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Septic Tank Pumping
The key to keeping your septic system working efficiently is understanding how it works. Septic tanks work to remove solids from waste-water from your sinks and toilets. Over time, these solids settle at the bottom of the tank to form sludge and other buildup.
Routine septic tank pumping and maintenance is recommended to keep your system from backing up and causing a messy disaster in your home or on your property. Septic Tank Pumping is also essential to keep solids from getting out to your weeping bed.
Septic Tank Pumping for Worry Free Operation
Our low cost septic tank pumping options will make sure that your tank, field and property stay in tip top shape for years to come. Trust us when we tell you that a backed up septic tank is NOT something you want to deal with!
Get a Quote
We're available for both residential and commercial septic tank services. Please contact us using the form below for a no-obligation quote!
Call Us for Year-Round Service. Rain or shine, sleet or snow we'll make sure that we get your septic tank pumped out and ready to go. We specialize in making this an easy process are just a phone call away for your septic system maintenance needs.
We are currently booking septic pumping appointments. Please contact us for your next appointment!
The licensed, experienced and professional technicians at Sea + Sky have been trusted by residential and commercial clients in Halifax and surrounding areas to keep their septic systems running smoothly with comprehensive cleaning, septic tank pumping and maintenance.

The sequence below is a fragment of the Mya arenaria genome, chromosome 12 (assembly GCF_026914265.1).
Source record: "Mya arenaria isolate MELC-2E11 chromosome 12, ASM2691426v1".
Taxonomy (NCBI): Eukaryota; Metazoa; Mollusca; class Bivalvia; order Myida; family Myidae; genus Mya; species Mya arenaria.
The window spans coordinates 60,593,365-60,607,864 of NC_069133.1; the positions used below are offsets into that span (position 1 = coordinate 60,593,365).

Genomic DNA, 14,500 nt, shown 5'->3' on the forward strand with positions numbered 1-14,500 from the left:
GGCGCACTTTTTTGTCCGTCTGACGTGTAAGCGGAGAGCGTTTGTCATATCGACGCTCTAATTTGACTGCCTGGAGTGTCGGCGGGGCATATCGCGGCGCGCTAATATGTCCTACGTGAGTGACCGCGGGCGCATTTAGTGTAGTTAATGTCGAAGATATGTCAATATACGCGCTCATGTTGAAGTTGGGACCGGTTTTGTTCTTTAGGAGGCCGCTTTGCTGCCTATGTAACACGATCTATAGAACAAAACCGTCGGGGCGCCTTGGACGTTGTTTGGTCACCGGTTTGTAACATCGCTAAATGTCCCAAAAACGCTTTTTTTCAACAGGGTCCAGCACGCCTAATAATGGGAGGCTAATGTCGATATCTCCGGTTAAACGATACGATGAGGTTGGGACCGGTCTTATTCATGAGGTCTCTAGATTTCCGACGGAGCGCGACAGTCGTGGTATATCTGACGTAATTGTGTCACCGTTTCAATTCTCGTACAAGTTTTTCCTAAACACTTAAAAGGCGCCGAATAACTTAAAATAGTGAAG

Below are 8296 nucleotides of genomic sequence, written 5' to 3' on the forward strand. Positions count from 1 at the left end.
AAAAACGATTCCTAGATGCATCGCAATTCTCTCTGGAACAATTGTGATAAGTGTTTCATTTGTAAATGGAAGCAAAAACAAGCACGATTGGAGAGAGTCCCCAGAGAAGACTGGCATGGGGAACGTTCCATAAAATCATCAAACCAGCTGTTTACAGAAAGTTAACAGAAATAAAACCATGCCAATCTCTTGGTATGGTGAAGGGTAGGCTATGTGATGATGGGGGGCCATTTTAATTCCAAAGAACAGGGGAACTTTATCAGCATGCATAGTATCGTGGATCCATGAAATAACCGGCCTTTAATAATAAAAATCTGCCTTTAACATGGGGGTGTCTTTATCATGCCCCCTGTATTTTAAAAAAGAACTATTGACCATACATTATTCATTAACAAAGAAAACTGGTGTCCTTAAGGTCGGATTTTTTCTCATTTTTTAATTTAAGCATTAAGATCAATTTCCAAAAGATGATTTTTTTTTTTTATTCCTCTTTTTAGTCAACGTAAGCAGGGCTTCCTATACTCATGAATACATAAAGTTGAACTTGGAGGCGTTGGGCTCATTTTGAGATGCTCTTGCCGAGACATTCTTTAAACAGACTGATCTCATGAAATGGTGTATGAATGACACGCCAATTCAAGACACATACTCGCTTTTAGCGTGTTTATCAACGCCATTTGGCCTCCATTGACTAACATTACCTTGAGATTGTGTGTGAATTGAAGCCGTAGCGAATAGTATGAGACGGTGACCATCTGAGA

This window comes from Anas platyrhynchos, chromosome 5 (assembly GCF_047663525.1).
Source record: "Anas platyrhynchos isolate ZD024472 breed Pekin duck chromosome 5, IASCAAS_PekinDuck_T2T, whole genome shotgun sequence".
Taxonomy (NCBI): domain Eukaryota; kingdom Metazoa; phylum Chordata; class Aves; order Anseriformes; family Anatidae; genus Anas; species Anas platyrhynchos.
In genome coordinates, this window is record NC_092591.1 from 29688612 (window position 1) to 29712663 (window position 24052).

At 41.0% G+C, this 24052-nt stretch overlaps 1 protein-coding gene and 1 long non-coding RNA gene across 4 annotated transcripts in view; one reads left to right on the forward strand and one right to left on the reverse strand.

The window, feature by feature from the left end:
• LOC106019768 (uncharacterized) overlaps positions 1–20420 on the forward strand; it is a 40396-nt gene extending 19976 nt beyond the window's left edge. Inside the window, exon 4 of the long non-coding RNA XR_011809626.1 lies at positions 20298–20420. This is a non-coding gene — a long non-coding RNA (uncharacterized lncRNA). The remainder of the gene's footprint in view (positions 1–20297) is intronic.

Do you understand how your septic System Works?
Septic systems are underground wastewater treatment structures, commonly used in rural areas without centralized sewer systems. Many locations in HRM don't have access to town services and make use of a septic system. Septic systems use a combination of nature and proven technology to treat wastewater from household plumbing produced by bathrooms, kitchen drains, and laundry.
A typical septic system consists of a septic tank and a drainfield, or soil absorption field.
The septic tank digests organic matter and separates floatable matter (e.g., oils and grease) and solids from the wastewater. Soil-based systems discharge the liquid (known as effluent) from the septic tank into a series of perforated pipes buried in a leach field, leaching chambers, or other special units designed to slowly release the effluent into the soil or surface water.
Alternative systems use pumps or gravity to help septic tank effluent trickle through sand, organic matter (e.g., peat and sawdust), constructed wetlands, or other media to remove or neutralize pollutants like disease-causing pathogens, nitrogen, phosphorus, and other contaminants. Some alternative systems are designed to evaporate wastewater or disinfect it before it is discharged to the soil or surface waters.
Regular Tank Pumping Is Key
Regardless of the type of septic field you may have, or how your tank gets the wastewater to the field, regular maintenance and pumping is key! This is not a system that you want to leave on it's own for years at a time. Recommended tank pumping will vary based on the size of field, number of occupants in the residence or building, and the type of field itself. If you are unsure about what might be the best for your system, please don't hesitate to contact us and we'll be happy to explain best practices.